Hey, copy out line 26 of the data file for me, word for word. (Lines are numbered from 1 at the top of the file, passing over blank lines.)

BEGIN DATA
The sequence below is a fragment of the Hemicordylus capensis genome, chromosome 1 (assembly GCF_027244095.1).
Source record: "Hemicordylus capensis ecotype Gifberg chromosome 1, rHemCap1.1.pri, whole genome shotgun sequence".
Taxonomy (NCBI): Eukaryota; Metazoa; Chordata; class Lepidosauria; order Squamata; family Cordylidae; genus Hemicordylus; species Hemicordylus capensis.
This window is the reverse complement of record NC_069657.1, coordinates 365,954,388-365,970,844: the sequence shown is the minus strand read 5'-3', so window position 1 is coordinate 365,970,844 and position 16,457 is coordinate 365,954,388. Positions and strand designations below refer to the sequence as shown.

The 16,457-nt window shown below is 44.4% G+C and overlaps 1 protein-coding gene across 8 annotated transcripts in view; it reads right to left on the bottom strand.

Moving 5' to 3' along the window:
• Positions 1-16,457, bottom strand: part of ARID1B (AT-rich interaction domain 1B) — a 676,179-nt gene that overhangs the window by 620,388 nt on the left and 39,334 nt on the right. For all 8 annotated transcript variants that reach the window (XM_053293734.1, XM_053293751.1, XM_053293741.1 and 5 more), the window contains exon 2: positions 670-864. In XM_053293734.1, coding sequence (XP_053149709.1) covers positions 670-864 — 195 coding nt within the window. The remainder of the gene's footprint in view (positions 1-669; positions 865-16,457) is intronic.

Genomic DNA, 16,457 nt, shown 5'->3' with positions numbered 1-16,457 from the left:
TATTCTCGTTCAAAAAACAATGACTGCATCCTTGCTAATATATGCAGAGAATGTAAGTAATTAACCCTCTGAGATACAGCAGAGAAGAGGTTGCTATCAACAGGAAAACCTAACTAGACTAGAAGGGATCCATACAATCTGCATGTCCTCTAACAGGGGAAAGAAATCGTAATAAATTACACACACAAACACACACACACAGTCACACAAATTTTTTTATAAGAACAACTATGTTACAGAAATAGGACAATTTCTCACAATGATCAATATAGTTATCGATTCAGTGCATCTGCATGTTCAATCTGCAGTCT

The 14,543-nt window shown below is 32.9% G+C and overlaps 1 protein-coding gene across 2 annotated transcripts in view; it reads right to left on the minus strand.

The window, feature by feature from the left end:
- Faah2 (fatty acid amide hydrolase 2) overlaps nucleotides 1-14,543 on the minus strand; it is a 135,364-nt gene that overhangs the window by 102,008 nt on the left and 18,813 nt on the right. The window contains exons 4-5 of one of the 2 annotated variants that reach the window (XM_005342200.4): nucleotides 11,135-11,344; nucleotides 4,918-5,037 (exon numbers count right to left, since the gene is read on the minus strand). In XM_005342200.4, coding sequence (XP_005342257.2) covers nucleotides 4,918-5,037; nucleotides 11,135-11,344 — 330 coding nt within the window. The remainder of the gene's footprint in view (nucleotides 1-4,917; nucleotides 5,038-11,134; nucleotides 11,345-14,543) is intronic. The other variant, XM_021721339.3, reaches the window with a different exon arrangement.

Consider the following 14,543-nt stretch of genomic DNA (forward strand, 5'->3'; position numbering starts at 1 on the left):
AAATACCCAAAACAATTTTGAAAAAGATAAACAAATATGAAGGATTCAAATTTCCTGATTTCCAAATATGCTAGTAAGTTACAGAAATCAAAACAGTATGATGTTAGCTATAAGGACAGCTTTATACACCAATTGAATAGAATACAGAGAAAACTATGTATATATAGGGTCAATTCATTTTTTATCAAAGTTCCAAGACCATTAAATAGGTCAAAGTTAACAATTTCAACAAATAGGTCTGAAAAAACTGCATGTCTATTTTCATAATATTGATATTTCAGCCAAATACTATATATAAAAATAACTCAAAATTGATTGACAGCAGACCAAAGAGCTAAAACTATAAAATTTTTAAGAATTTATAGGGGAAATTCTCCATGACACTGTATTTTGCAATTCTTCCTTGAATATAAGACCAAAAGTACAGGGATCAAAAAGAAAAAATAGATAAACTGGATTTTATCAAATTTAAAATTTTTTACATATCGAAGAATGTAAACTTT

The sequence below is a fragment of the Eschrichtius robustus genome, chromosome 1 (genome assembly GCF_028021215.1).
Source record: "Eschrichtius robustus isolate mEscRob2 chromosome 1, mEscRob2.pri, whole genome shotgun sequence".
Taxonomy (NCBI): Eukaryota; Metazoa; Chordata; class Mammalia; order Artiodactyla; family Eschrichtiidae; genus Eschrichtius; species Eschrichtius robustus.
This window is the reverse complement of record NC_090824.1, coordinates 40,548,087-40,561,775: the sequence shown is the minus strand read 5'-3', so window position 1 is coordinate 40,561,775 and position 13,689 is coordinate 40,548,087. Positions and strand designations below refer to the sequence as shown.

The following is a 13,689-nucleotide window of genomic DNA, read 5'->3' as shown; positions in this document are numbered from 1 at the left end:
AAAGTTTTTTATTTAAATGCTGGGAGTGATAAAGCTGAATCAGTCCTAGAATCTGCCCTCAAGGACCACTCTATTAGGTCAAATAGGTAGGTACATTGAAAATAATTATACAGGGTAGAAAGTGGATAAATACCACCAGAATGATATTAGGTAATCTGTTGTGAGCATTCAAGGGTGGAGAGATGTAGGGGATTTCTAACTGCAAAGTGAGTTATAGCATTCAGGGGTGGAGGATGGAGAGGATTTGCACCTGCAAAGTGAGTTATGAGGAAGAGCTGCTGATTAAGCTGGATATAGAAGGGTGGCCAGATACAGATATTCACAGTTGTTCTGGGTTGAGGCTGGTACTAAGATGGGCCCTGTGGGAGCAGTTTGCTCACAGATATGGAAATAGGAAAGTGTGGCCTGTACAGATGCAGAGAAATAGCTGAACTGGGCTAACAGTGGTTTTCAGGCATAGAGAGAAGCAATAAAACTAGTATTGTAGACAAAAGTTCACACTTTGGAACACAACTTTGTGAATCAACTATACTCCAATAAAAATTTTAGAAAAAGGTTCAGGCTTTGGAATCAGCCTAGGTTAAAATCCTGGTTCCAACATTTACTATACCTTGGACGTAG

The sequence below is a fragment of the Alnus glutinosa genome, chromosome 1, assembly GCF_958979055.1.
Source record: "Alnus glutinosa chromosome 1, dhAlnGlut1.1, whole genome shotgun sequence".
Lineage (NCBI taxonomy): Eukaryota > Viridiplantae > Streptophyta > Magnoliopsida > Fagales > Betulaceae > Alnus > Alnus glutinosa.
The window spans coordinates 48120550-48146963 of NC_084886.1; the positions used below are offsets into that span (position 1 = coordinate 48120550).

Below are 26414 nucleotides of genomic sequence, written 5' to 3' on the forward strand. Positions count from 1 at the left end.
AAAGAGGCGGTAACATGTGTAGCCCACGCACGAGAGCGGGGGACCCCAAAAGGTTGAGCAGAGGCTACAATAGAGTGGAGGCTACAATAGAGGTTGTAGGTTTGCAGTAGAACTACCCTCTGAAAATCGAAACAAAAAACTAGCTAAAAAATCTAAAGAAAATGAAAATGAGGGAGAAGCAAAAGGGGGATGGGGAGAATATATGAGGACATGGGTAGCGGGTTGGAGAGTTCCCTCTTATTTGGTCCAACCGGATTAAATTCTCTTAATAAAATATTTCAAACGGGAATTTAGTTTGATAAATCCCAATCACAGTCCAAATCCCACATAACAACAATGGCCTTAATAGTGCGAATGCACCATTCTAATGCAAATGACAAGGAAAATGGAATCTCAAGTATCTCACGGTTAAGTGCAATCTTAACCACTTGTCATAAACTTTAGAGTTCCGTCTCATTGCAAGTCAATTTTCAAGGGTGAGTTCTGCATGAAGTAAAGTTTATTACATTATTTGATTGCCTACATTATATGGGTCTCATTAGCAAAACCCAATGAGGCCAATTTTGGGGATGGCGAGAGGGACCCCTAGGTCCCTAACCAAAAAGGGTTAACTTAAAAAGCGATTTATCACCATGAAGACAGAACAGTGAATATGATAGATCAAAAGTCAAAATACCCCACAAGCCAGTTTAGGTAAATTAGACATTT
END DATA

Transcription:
AAAGAGGCGGTAACATGTGTAGCCCACGCACGAGAGCGGGGGACCCCAAAAGGTTGAGCAGAGGCTACAATAGAGTGGAGGCTACAATAGAGGTTGTAGGTTTGCAGTAGAACTACCCTCTGAAAATCGAAACAAAAAACTAGCTAAAAAATCTAAAGAAAATGAAAATGAGGGAGAAGCAAAAGGGGGATGGGGAGAATATATGAGGACATGGGTAGCGGGTTGGAGAGTTCCCTCTTATTTGGTCCAACCGGATTAAATTCTCTTAATAAAATATTTCAAACGGGAATTTAGTTTGATAAATCCCAATCACAGTCCAAATCCCACATAACAACAATGGCCTTAATAGTGCGAATGCACCATTCTAATGCAAATGACAAGGAAAATGGAATCTCAAGTATCTCACGGTTAAGTGCAATCTTAACCACTTGTCATAAACTTTAGAGTTCCGTCTCATTGCAAGTCAATTTTCAAGGGTGAGTTCTGCATGAAGTAAAGTTTATTACATTATTTGATTGCCTACATTATATGGGTCTCATTAGCAAAACCCAATGAGGCCAATTTTGGGGATGGCGAGAGGGACCCCTAGGTCCCTAACCAAAAAGGGTTAACTTAAAAAGCGATTTATCACCATGAAGACAGAACAGTGAATATGATAGATCAAAAGTCAAAATACCCCACAAGCCAGTTTAGGTAAATTAGACATTT